Cycling is good for your health, the planet and your hip pocket. For advice on choosing the right bike Nicole Lutze spoke to Brisbane bike shop owner Mark Victor of Planet Cycle.

Here’s a thought: over a year, cycling 10km to and from work each day would prevent 1,500kg of greenhouse gas emissions from a petrol-powered car.

Adding extra incentive, bicycles are significantly cheaper to purchase and maintain compared to cars. The average family car costs about 55 cents per kilometre to run, while a bike will cost about 1% per cent of that amount.

For the amateur cyclist, taking the plunge into the world of bike riding can be daunting. There are so many different types of bikes and considerable discrepancies in prices. Then there are the physical concerns. Am I fit enough? Will I be safe? The good news is there is a type of bike to suit every need and physical ability.

How and where

How will you use your bike and where will you be riding? Identifying what sort of bike riding you want to do is crucial to choosing.

Many cyclists want to join a social riding group, requiring a road bike with a drop handlebar. Adventure seekers might prefer to go off-road, while some parents need a bicycle suitable for transporting children as a car replacement.

Woolloongabba’s Planet Cycle owner, Mark Victor, says, “You need to ask where you are going to ride. Will the distance vary, or is it a straight commute? If you intend on cruising along Brisbane’s bike paths, a hybrid or urban bike is best.” Mark assures me that while these bikes aren’t as fast as a road bike, they’re much easier on the rider’s back and arms because of the cross handlebars.

Brisbane’s Planet Cycle owner Mark Victor

Electric bikes

Electric bikes are also becoming increasingly popular as technology improves, enhancing battery capacity and decreasing the weight of these once clunky bikes.

“Some people think electric bikes are cheating,” says Mark. “It isn’t. It’s just a different experience. I’m 55 years old, and while I can ride up most mountains on my normal road bike, I want to continue riding when I’m 70 or 80. An electric road bike offers me longevity in cycling.  These bikes help commuters get to work quickly while wearing work attire. They can also help parents who might struggle with the extra weight of a child.”

Electric bikes are not a throttle bike, but instead, provide pedal assistance when going up hills. For safety reasons, Australian law restricts powered assistance to 25 km/h. If you want to go faster than that, you’ll need to use your muscle power.

Two electric mountain bike models


Adult tricycles are an option for the elderly or those who might otherwise struggle to ride a two-wheel bike. They’re also an excellent option for people who want a bike they can transport groceries in, as the sturdy frame allows for a large cargo area at the rear of the bike.

What accessories do you need to buy?

Once you’ve settled on the type of bike, you’ll need to purchase a few additional extras.

A helmet that meets Australian standards, reflectors and a bell is required by law. A small repair kit with some tools, a spare tube and pump are also advised so you don’t get stranded with a flat tyre.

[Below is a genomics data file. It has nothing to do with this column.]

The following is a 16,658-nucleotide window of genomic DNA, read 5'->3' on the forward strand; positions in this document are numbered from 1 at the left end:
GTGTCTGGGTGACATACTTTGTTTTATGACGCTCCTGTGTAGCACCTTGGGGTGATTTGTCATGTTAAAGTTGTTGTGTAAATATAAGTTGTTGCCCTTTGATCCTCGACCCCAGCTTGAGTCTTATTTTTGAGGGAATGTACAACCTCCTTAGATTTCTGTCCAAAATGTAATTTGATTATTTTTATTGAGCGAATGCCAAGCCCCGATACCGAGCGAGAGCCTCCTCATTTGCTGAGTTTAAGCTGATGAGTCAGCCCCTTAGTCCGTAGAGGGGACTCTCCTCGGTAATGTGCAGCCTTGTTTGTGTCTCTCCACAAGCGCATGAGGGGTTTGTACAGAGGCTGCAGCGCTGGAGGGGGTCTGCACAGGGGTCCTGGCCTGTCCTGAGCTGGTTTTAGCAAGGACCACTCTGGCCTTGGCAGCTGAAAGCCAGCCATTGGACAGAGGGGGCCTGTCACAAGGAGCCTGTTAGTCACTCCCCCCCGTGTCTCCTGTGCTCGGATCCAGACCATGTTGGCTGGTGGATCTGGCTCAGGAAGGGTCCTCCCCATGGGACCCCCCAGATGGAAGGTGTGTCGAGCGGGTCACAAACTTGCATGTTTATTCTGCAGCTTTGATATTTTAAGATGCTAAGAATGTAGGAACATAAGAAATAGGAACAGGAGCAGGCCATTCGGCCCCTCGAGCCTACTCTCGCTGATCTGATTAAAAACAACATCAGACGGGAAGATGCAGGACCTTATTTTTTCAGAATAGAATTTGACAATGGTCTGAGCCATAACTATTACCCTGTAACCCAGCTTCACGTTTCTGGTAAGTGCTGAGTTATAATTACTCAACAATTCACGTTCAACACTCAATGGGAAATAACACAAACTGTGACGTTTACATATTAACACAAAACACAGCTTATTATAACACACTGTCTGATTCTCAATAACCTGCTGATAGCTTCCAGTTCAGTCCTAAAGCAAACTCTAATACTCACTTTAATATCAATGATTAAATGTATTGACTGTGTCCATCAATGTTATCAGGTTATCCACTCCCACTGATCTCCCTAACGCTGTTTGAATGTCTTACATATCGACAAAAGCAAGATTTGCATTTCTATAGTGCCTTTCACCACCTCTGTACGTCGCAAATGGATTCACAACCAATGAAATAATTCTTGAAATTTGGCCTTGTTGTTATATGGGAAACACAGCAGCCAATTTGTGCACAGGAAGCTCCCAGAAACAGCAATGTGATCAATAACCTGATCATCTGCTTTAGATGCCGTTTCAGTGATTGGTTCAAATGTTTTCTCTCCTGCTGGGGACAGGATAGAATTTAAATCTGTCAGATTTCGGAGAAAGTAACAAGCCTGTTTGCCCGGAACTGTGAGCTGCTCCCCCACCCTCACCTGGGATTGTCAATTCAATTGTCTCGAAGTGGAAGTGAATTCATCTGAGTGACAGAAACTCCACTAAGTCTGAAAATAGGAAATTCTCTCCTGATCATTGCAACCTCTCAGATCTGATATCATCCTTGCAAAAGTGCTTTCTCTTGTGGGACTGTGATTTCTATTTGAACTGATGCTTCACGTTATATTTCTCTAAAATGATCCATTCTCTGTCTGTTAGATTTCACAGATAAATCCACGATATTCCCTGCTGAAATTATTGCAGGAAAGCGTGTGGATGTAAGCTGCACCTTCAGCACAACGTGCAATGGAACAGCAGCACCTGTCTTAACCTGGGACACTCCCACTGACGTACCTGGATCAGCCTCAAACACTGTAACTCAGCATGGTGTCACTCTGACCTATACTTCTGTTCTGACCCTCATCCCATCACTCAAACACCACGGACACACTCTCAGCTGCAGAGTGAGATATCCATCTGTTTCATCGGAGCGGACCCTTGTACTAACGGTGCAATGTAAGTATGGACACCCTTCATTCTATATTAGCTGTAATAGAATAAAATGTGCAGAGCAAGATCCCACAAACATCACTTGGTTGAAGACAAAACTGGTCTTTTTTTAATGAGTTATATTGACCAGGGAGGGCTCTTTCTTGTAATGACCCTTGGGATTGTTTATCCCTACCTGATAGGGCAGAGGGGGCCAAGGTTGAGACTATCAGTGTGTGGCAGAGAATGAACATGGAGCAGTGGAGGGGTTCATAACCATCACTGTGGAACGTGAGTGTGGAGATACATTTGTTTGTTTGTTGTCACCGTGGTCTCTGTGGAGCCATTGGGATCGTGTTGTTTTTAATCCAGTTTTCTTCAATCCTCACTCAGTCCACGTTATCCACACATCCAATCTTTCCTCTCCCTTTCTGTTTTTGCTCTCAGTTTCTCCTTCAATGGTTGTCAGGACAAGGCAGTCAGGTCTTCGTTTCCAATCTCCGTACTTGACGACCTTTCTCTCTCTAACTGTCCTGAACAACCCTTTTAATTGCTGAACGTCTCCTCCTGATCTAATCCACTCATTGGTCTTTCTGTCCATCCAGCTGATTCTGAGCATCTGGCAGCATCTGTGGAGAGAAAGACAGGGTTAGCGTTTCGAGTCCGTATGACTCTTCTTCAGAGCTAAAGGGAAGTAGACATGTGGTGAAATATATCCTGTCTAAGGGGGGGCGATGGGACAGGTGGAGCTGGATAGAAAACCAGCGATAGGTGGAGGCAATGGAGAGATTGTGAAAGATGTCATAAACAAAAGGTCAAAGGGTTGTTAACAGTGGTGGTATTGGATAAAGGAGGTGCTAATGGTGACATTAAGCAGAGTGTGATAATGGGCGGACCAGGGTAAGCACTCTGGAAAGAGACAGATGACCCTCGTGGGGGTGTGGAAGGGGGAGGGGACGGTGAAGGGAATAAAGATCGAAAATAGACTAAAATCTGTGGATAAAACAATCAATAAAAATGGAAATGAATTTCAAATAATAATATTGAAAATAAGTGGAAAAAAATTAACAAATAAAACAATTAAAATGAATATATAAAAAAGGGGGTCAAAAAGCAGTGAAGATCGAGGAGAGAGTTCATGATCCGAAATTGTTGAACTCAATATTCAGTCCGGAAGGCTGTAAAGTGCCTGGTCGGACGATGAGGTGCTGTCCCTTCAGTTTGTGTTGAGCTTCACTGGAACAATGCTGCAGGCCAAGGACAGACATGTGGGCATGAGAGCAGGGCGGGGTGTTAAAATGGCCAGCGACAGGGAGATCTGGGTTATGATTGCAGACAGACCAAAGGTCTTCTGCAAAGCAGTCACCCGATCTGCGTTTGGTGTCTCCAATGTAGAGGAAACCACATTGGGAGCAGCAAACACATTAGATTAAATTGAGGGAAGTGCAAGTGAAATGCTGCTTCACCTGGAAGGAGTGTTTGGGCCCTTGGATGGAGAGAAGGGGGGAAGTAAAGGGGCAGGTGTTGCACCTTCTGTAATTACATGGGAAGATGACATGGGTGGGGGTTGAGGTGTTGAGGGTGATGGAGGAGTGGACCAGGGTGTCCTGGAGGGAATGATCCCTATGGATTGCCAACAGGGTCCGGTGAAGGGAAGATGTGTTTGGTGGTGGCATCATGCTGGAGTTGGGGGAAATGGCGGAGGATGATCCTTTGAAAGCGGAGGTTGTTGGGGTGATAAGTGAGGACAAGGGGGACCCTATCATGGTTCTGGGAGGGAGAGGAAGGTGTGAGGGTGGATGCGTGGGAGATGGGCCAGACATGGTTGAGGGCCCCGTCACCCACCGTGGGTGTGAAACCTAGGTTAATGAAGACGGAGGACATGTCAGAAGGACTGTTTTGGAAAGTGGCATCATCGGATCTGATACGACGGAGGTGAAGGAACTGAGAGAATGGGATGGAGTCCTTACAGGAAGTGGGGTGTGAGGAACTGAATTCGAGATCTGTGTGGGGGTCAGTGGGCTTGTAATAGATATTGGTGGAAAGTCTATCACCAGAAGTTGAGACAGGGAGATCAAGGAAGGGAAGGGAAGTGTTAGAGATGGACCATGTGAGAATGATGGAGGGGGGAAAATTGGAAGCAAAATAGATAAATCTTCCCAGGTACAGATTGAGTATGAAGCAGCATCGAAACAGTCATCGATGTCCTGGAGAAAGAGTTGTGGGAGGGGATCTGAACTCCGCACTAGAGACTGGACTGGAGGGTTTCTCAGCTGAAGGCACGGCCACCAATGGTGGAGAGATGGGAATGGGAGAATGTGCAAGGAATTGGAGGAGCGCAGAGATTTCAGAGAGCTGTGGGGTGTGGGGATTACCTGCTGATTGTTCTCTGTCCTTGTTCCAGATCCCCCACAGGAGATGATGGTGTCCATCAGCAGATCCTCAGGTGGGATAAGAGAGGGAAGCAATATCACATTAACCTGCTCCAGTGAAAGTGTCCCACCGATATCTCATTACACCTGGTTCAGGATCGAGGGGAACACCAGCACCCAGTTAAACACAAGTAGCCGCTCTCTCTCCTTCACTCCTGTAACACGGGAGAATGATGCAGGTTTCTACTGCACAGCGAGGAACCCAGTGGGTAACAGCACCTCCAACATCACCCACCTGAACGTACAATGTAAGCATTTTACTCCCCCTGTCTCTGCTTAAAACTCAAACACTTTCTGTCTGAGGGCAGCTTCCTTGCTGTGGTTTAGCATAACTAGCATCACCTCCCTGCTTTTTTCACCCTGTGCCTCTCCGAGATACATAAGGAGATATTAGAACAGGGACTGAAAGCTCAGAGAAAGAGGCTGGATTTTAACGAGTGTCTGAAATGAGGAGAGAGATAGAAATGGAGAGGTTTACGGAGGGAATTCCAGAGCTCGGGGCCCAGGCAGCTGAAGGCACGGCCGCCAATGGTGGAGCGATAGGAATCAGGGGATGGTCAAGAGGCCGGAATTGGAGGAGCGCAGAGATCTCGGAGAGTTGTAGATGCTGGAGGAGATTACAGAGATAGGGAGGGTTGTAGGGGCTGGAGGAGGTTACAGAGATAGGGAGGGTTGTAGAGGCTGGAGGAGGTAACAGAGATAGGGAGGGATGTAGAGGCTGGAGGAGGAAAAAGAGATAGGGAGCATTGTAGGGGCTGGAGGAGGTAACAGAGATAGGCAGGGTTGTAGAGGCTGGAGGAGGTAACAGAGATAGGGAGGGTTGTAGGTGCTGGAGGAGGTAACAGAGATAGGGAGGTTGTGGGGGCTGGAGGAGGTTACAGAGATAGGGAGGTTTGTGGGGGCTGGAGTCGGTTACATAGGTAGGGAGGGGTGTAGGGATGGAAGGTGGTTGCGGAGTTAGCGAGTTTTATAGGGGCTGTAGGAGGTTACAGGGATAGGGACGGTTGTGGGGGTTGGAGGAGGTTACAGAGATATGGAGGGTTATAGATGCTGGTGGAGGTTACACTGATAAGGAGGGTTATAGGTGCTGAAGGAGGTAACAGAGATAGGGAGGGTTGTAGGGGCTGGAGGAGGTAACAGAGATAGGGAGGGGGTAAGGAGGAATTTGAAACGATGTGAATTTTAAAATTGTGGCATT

“If you are a commuter, I would recommend buying mudguards and some wet weather gear, so you aren’t surprised by afternoon storms on the way home,” Mark says. “A different type of seat, gloves or shoes can also make your trip more comfortable.”

Should I buy second hand?

According to Mark, there is money to be saved buying second hand. However, in the less expensive end of the market, the savings can be minimal, and you might end up inheriting someone else’s problems.

Mark explains, “You will save more money if you’re shopping secondhand for a bike in the mid to high end of the market. Though, I would advise getting a qualified bike store to check your intended purchase for hidden problems before handing over the cash. If you wouldn’t buy a car without a mechanical check, don’t buy a bike without doing the same.”

Mark also advises being professionally measured for a bike before buying anything second hand.

How do I maintain my bike?

Many bike stores offer free beginners classes on bicycle mechanics. Taking the time to learn how your bike works can save you hundreds of dollars down the track.

The simplest and best way to look after your bike is to keep it clean. “Parts generally wear out more quickly when they are dirty and full of grime and grease, particularly on the chain, cogs and other moving parts,” says Mark. “These parts are expensive to replace, so prevention is advised.”

Rent a bike instead!

For those who want to test out their commitment to cycling before buying a bike, or who want to avoid ongoing maintenance, Brisbane City Council’s CityCycle scheme offers bike rental.

The service has 150 stations throughout Brisbane’s city centre, and between Newstead, West End and Toowong.

Move for Less at the Green Heart Fair

Brisbane City Council’s upcoming Green Heart Fair on Sunday 2 June includes the Move for Less zone, where you can test ride and drive alternative transport options, from ebikes and skateboards to electric cars.

Exhibitors will include:

  • UT Electric Bikes
  • Evolve Skateboards
  • Bicycle Queensland
  • Mitsubishi Motors Australia
  • Brisbane BMW
  • Electron Vehicles
  • STAR 8 Australia
  • Riverlife Brisbane

More at